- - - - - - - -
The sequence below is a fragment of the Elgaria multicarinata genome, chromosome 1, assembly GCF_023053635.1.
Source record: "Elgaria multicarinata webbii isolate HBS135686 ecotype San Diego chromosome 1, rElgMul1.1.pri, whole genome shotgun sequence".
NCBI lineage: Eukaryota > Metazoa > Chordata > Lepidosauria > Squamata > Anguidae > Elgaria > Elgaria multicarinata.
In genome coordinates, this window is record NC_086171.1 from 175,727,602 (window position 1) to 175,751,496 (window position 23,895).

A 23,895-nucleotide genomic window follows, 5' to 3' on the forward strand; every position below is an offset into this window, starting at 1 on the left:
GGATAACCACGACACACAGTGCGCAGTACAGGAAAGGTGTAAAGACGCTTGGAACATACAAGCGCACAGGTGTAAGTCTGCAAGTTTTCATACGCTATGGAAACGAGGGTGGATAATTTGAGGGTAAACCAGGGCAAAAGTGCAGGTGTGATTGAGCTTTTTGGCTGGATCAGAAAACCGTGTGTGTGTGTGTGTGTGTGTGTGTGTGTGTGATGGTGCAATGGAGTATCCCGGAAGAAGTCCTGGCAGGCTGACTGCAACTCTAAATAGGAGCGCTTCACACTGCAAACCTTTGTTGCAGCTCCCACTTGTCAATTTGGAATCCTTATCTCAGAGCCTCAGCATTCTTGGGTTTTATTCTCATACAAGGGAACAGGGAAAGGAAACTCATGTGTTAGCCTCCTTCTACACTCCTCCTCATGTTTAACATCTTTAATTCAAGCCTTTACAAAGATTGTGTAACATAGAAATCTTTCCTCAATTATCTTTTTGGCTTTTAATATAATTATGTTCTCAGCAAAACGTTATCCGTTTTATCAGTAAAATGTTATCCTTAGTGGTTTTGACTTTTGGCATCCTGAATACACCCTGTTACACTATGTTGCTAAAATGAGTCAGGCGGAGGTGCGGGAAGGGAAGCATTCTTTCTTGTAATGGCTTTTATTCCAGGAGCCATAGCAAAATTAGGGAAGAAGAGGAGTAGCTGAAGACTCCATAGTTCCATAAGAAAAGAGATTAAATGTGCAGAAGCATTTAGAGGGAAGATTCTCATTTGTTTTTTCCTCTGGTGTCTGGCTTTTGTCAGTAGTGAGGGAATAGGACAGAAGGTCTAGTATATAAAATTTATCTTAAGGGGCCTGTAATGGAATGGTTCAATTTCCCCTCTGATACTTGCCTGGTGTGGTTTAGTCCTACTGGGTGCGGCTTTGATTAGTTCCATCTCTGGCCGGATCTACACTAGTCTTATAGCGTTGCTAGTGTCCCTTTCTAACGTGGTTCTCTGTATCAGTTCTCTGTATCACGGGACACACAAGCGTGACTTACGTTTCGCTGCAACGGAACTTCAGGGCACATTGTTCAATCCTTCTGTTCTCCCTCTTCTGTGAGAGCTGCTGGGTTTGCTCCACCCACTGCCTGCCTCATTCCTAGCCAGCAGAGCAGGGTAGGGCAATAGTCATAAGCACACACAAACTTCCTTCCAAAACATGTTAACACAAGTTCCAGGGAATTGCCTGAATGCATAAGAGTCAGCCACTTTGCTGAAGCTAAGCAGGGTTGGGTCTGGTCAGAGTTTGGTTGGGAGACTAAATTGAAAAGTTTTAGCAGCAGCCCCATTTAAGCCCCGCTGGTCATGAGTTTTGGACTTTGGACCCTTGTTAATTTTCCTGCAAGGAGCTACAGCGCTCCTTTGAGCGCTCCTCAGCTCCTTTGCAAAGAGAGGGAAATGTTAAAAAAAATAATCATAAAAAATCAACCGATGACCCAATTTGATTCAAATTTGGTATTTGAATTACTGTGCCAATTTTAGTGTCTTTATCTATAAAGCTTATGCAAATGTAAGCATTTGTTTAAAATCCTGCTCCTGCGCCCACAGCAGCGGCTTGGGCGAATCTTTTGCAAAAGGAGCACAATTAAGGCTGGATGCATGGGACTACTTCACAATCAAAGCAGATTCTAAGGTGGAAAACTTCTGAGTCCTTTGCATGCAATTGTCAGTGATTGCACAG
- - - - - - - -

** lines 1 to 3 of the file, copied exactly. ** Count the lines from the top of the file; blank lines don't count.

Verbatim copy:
The sequence below is a fragment of the Elgaria multicarinata genome, chromosome 1, assembly GCF_023053635.1.
Source record: "Elgaria multicarinata webbii isolate HBS135686 ecotype San Diego chromosome 1, rElgMul1.1.pri, whole genome shotgun sequence".
NCBI lineage: Eukaryota > Metazoa > Chordata > Lepidosauria > Squamata > Anguidae > Elgaria > Elgaria multicarinata.